Italians — producers will be 
expected to maintain the 1976 
pattern of deliveries for all the 
main fibre types, neither 
gaining nor lasing in relation to 
their competitors. Any increase 
in the market up to 1981 will 
be divided on the same basis. 

The agreement is an excep- 
tional measure intended to deal 
with a major crisis, and still has 
to overcome two possible 
hurdles. 

Though the arrangement has 
been backed throughout by the 
industry directorate of the EEC, 

| with the Commissioner, 
Viscount Etienne Davignon, 
himself playing an important 
role at various stages in the 
talks, it runs counter to the 
competition rules of the Com- 
munity, and has had to be 
vetted by both the EEC com- 
petitions directorate and the 
authorities in the individual 
member countries, including 
the tough German cartel office. 

The EEC has already rejected 
a proposal that the agreement 
should represent an informal 
I understanding among the pro- 
ducers and has insisted that it 
be brought under the formal 
rules laid down in Article 87 
of the Rome Treaty. This could 
involve the drawing up of 


special legislation which would 
have to be approved by the EEC 
Council of Ministers. 

There are signs too that the 
German authorities with their 
dedication to free trade will 
not let it pass lightly. In Bonn 
yesterday there were reports 
that the German Government 
was unhappy with the provision 
in the agreement setting limits 
on deliveries by the individual 
producers. 

Nevertheless, though further 
bargaining between the Com- 
mission and member govern-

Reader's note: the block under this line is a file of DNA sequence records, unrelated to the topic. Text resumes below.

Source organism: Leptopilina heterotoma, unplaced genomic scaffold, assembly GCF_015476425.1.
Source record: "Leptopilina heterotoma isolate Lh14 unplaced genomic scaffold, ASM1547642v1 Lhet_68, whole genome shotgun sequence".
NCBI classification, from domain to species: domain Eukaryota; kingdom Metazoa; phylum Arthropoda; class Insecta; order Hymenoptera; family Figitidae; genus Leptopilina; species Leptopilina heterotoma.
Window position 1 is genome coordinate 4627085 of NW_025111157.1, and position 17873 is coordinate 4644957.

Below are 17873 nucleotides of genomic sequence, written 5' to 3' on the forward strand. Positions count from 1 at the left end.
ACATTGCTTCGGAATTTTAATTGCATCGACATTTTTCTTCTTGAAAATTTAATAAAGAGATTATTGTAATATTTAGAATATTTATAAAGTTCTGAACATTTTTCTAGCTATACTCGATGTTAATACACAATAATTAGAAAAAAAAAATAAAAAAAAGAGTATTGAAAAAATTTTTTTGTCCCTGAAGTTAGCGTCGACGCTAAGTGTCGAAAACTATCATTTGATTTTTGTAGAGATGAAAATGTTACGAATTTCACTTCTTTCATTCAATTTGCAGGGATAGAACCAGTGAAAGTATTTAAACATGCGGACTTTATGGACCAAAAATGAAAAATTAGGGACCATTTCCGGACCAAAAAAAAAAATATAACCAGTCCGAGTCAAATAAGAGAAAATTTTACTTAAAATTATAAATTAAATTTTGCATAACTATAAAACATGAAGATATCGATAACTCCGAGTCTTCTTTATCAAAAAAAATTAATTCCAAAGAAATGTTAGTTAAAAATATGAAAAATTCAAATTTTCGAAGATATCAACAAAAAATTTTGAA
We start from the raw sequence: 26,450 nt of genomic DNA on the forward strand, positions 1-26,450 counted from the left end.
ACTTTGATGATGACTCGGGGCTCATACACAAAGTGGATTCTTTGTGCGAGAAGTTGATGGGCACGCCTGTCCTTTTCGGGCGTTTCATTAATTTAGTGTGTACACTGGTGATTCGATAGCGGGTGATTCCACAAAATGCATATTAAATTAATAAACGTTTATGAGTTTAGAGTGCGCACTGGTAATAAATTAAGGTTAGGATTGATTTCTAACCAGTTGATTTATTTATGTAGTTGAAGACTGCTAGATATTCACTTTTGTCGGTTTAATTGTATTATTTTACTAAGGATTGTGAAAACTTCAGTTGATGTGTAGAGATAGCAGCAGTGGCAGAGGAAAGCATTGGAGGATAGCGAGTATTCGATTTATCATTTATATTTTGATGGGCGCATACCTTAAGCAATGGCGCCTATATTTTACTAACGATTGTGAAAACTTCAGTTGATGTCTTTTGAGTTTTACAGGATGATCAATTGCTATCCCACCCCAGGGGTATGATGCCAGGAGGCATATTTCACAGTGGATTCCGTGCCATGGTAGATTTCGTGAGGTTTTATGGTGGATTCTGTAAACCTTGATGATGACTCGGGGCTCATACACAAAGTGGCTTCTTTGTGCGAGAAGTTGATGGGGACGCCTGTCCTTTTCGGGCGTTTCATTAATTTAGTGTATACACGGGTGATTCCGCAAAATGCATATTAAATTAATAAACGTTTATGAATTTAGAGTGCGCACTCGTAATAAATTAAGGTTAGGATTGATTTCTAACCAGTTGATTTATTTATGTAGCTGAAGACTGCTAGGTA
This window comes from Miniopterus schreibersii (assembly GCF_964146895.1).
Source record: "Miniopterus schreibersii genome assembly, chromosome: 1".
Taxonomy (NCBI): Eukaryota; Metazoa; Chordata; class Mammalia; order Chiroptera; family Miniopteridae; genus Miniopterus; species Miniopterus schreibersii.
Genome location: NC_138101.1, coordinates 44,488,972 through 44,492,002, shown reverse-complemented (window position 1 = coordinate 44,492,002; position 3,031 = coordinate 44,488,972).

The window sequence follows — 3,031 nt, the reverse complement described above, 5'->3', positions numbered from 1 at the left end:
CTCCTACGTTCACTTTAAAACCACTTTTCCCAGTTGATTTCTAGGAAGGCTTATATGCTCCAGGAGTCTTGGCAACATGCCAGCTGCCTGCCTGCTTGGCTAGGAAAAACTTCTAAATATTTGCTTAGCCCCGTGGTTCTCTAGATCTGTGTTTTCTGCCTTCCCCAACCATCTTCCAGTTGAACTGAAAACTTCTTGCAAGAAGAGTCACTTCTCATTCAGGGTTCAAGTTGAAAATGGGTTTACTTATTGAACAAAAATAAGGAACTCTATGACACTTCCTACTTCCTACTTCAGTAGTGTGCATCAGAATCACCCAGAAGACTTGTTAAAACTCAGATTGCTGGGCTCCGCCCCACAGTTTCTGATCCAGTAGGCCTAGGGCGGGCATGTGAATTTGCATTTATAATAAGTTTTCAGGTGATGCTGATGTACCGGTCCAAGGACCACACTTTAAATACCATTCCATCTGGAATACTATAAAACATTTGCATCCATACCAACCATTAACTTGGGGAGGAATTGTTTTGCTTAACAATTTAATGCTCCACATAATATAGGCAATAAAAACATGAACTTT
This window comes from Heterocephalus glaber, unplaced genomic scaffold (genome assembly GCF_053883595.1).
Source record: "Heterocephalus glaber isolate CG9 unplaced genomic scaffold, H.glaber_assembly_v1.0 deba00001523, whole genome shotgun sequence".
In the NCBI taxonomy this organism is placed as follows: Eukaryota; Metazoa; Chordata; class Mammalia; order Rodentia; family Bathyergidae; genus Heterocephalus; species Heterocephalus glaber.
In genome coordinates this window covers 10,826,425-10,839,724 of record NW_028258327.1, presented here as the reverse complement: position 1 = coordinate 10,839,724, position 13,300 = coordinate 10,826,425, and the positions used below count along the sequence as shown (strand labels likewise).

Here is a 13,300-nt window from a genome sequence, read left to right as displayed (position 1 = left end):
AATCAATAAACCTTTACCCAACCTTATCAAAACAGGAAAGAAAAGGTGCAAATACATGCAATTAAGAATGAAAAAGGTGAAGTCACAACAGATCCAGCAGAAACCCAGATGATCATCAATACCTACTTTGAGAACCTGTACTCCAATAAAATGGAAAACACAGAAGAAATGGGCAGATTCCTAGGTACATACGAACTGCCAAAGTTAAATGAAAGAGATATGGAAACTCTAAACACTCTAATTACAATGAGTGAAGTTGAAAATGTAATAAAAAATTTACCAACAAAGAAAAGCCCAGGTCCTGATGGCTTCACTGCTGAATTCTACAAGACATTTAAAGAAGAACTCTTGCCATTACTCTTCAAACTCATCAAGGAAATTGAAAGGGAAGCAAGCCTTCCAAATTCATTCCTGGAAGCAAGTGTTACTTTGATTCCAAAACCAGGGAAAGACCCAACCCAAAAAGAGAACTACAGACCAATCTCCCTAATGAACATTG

ments may still have to take 
place, the need for the agree- 
ment has persuaded the pro- 
ducers to complete their part 
of it. and to proceed, after talks 
earlier this week with the trade 
unions, to the formal signing 
ceremony. 

Indeed, as a result of the con- 
tinued slow world economic 
recovery from recession, the 
need to act has become even 
more urgent, according to the 
fibre producers, since negotia- 
tions started last autumn. The 
graph shows consumption of 
alt fibres was gjowing at a rate 
of about 4 per cent per annum 
from the mid-1960s but fell back 
dramatically with the oil crisis 
in 1973. A recovery took place 
in 1976 but this was reversed 
again in 1977. 

This figure for final consump- 
tion includes imports which 
were growing, especially at the 
end of this period, at a very 
rapid rate. The impact on 
domestic fibre producers in 
Europe has as a result been 
even more serious, as the figure 
in the graph for mill con- 
sumption — usage of fibre by 
textile producers in Europe — 
shows. After growing from 
just under 3.5bn kgs in 1985 
to 4.7bn kgs in 1973, con- 
sumption of fibre was down by 
the end of 1977 to 4-lbn kgs. 

Behind these figures is the 
massive shift that has taken 
place in the distribution of tex- 
tile and clothing manufacture 
during the present decade. 
According to figures from 
Enka, the Dutch-German fibre 
arm of the chemical group. 
Akzo, Western Europe 


All Fibres 


7K 





/•%. 

/ 


Mill Intake of Fibres 

COTTOH, WOOL ft MAN-MADE FERES 


1965 '66 '67 W '69 70 '71 72 


74 '75 76 


accounted for 31 per cent of 
man-made fibre production in 
1970 but only 22.5 per cent in 
1977. The U.S. marginally in- 
creased its share from 27 per 
cent to 28.5 per- cent, while 
Japan, like Europe, suffered a 
drop in its share, down from 
18 to 13 per cent. The rest of 
the world— low cost producers 
in the Far East, South America 
and Comecon— increased its 
share over the same period 
from 23 to 35 per cent. 

The result bas inevitably 
been over-capacity in Europe — 
estimated currently at around 
30 per cent— and continuing 
losses by all the major pro- 
ducers in fibres. Furthermore, 
there is not too much comfort 
to be drawn from the projec- 
tions of the likely future size 
of the market which will be 
available to European pro- 
ducers in the years ahead. ICI's 
estimates show that if demand 
rises throughout Europe at an 
average 2.5 per cent per annum 
rate between now and 1985, 
fibre consumption including im- 
ports in that year will reach 
6.05bn kgs against the present